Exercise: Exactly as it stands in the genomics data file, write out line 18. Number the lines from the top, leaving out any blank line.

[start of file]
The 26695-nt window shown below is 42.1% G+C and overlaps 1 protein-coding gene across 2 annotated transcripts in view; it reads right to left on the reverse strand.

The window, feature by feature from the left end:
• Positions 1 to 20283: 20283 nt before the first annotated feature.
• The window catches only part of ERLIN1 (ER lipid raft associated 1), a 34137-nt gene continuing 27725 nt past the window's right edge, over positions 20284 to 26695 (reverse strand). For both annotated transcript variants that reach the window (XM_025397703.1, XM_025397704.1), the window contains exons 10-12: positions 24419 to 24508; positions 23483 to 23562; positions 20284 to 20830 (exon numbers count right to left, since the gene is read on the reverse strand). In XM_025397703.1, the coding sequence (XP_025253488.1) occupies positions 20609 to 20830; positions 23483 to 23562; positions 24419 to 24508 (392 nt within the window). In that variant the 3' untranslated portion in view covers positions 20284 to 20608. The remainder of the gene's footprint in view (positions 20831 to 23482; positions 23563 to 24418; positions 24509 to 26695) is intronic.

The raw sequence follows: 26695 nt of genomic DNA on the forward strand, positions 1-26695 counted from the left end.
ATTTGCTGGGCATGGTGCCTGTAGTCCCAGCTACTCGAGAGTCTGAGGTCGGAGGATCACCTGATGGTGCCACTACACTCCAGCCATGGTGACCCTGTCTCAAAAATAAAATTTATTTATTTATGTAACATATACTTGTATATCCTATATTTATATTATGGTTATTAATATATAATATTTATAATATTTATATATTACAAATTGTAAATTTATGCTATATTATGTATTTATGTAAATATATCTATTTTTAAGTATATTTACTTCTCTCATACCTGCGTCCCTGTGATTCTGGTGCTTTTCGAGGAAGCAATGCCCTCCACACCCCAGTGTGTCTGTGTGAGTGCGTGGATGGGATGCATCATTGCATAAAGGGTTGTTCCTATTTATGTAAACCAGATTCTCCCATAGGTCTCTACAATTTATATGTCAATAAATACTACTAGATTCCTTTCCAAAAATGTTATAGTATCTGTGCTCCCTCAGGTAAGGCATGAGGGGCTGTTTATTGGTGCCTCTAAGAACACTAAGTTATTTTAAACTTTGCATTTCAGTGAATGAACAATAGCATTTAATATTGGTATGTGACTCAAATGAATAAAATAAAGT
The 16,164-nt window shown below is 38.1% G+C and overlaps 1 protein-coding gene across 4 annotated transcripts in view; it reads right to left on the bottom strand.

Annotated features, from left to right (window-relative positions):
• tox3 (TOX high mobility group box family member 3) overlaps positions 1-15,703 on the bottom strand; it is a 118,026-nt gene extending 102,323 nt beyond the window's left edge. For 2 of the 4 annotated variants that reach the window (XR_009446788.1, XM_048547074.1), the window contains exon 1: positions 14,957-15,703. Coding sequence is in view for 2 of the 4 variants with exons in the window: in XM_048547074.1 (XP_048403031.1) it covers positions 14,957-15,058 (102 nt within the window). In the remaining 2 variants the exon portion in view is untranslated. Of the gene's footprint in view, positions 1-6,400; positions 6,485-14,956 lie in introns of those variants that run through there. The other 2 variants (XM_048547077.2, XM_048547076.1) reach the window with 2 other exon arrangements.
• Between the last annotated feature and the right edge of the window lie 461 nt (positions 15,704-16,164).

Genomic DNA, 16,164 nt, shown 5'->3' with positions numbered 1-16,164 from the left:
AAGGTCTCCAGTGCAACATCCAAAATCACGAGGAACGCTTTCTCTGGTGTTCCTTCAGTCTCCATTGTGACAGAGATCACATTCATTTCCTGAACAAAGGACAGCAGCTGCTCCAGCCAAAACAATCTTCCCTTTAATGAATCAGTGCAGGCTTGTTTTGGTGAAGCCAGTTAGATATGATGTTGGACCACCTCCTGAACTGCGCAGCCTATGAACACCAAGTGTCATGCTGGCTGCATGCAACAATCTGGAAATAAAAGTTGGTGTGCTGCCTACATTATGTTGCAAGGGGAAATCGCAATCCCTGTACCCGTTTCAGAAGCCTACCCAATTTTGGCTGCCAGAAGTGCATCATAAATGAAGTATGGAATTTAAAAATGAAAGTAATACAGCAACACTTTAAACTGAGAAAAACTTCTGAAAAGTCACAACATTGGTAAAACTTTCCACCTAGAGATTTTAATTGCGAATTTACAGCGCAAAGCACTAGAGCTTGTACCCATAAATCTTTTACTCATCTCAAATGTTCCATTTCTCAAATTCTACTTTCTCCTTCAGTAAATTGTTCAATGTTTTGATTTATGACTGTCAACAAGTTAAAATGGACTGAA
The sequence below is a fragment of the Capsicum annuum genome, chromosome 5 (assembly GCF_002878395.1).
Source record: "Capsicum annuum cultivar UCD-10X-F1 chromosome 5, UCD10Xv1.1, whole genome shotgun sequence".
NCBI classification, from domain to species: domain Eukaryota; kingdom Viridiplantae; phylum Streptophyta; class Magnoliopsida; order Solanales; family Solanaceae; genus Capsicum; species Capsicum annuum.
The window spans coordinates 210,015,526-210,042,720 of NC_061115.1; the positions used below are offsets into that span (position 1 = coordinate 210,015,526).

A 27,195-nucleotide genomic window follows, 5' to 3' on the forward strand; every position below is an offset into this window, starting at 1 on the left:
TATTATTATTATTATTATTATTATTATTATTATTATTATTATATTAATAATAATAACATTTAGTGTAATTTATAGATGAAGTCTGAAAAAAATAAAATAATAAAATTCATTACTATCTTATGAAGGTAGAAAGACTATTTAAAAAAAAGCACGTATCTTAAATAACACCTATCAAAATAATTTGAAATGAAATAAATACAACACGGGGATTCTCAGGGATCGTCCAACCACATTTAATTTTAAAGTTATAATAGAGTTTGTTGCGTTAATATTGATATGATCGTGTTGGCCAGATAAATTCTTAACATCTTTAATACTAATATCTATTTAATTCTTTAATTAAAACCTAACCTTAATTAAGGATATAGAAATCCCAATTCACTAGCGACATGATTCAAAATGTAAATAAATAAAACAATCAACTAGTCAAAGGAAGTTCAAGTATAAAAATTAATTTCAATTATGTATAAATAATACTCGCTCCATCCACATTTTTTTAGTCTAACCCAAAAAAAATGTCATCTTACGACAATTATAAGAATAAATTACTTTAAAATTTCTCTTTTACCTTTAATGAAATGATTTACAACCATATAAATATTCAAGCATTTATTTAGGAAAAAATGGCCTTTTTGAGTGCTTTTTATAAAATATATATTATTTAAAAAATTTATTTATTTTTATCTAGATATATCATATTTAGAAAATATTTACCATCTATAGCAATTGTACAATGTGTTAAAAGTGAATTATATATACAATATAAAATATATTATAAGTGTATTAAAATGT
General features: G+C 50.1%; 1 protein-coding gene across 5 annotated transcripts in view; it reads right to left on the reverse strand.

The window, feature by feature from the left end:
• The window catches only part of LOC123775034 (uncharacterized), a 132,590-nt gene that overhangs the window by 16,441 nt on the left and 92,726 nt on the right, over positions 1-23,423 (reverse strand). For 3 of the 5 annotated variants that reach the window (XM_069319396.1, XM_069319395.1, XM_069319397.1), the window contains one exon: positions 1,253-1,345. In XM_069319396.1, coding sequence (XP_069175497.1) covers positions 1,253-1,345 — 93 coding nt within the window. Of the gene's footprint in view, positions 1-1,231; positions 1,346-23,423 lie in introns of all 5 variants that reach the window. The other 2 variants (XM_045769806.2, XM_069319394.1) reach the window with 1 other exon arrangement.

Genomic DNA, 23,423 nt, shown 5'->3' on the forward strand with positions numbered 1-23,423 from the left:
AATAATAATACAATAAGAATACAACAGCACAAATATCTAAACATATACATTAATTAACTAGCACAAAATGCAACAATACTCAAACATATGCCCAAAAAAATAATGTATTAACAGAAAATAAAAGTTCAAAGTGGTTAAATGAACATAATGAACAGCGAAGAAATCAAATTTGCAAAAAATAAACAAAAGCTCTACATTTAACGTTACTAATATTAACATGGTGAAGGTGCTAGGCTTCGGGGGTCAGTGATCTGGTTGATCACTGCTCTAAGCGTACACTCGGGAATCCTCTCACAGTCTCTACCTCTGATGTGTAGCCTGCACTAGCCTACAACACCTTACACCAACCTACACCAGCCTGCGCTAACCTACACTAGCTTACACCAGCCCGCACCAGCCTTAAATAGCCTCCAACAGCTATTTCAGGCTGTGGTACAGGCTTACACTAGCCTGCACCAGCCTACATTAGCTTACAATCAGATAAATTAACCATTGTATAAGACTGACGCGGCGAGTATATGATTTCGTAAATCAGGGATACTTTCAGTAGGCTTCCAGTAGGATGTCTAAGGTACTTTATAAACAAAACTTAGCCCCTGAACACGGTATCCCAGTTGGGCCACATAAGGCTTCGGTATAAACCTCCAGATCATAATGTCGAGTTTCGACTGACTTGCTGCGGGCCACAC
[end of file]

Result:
TATTATTATTATTATTATTATTATTATTATTATTATTATTATATTAATAATAATAACATTTAGTGTAATTTATAGATGAAGTCTGAAAAAAATAAAATAATAAAATTCATTACTATCTTATGAAGGTAGAAAGACTATTTAAAAAAAAGCACGTATCTTAAATAACACCTATCAAAATAATTTGAAATGAAATAAATACAACACGGGGATTCTCAGGGATCGTCCAACCACATTTAATTTTAAAGTTATAATAGAGTTTGTTGCGTTAATATTGATATGATCGTGTTGGCCAGATAAATTCTTAACATCTTTAATACTAATATCTATTTAATTCTTTAATTAAAACCTAACCTTAATTAAGGATATAGAAATCCCAATTCACTAGCGACATGATTCAAAATGTAAATAAATAAAACAATCAACTAGTCAAAGGAAGTTCAAGTATAAAAATTAATTTCAATTATGTATAAATAATACTCGCTCCATCCACATTTTTTTAGTCTAACCCAAAAAAAATGTCATCTTACGACAATTATAAGAATAAATTACTTTAAAATTTCTCTTTTACCTTTAATGAAATGATTTACAACCATATAAATATTCAAGCATTTATTTAGGAAAAAATGGCCTTTTTGAGTGCTTTTTATAAAATATATATTATTTAAAAAATTTATTTATTTTTATCTAGATATATCATATTTAGAAAATATTTACCATCTATAGCAATTGTACAATGTGTTAAAAGTGAATTATATATACAATATAAAATATATTATAAGTGTATTAAAATGT